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In the double-spring horizontal mass spring system, can I still apply the SHM equations $a=-\omega^2x$ and $T=2π\left(\frac{m}{k}\right)^{1/2}$?

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In equilibrium assume that both springs are in a state of tension.
The two springs exert equal magnitude but opposite direction forces on the mass; the left hand spring exerts a force to the left and the right hand spring exerts a force to the right.

When the mass moves to the left away from the equilibrium position the left hand spring exerts a smaller force to the left and the right hand spring exerts a larger force to the right.
Now a smaller force to the left is equivalent to a larger force to the right so the net effect is that magnitude of the force on the mass due to the two springs is twice that due to one spring and the direction is to the right.

So what is the effective spring constant of the two springs in this arrangement as compared with the spring constant of one spring $k$?

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  • $\begingroup$ Although I am not down voting it your second paragraph is quite confusing to me . I mean I think I knew the answer but now I am getting confused. Can you explain para 2 again? $\endgroup$ – Utkarsh futous Apr 6 '17 at 14:44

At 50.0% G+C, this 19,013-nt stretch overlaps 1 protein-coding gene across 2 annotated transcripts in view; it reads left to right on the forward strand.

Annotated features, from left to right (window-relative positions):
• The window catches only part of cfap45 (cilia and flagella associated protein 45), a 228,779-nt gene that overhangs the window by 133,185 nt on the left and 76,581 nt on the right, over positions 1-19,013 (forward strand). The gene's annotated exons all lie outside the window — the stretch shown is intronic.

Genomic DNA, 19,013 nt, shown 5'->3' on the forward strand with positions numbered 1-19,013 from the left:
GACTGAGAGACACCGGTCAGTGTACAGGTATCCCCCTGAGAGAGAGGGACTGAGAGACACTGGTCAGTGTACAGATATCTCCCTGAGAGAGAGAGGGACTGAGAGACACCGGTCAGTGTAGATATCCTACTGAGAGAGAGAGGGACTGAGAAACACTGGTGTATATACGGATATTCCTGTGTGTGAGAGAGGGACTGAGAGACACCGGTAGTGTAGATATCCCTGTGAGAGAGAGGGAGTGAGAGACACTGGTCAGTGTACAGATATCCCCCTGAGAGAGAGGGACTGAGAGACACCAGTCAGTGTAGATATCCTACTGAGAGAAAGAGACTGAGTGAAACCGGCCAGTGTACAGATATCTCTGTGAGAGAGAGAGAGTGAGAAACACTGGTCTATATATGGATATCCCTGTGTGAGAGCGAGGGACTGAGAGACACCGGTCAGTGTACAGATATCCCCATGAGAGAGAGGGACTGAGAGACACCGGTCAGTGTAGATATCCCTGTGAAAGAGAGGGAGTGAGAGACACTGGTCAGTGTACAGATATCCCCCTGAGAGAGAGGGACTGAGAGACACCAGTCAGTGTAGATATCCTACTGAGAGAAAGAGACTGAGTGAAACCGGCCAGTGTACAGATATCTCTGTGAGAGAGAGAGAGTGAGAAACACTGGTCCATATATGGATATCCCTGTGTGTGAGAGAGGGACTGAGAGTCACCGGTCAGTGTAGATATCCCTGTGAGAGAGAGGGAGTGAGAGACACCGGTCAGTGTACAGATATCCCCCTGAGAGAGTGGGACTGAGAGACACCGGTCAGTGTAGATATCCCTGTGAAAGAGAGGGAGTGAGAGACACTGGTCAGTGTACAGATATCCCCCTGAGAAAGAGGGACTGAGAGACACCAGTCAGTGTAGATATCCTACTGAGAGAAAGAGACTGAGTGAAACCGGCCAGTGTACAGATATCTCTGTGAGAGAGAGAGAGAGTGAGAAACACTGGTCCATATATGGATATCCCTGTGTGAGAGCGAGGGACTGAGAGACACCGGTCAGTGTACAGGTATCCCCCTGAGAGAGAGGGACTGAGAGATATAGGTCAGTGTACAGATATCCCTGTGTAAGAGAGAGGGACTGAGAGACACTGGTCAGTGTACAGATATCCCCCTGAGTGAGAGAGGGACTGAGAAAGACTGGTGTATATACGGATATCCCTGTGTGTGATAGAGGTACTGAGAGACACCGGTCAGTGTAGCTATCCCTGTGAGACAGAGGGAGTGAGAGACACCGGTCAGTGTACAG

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    $\begingroup$ @Utkarshfutous Moving the mass to the left reduces the length of the left spring, which means that its extension is less and so it exerts a smaller force to the left on the mass. A similar argument for the right spring which is extended more means that it exerts a larger force to the right on the mass. So you have a reduction of the force to the left and an increase in force to the right. So the two springs are working in tandem and the net force to the right on the mass due to two springs is twice the force exerted by one string. $\endgroup$ – Farcher Apr 6 '17 at 14:52
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A spring constant tells you the cost you pay to compress or elongate the spring. If a spring has a spring constant $k$, it means you need $kx$ force to hold a spring which has been compressed or elongated by $x$ units in place.

Note how you pay the same price for elongation and compression.

In the config you provided, for a horizontal motion $x$ towards right or left, one spring elongates by $x$ and the other contracts by $x$. So, you need a total force of $k_1x+k_2x$ to hold an $x$ displacement in place.

So instead of $$F=-kx$$ you have $$F=-(k_1+k_2)x$$.

This is essentially the same as the original equation, but with a different $k$. Therefore, all the formulae should work the same, but with the new effective spring constant.

Think about what would happen if both springs were on the same side of the box, connected one after another, rather than one on each side the way it is here. If you can answer this one, you got it.

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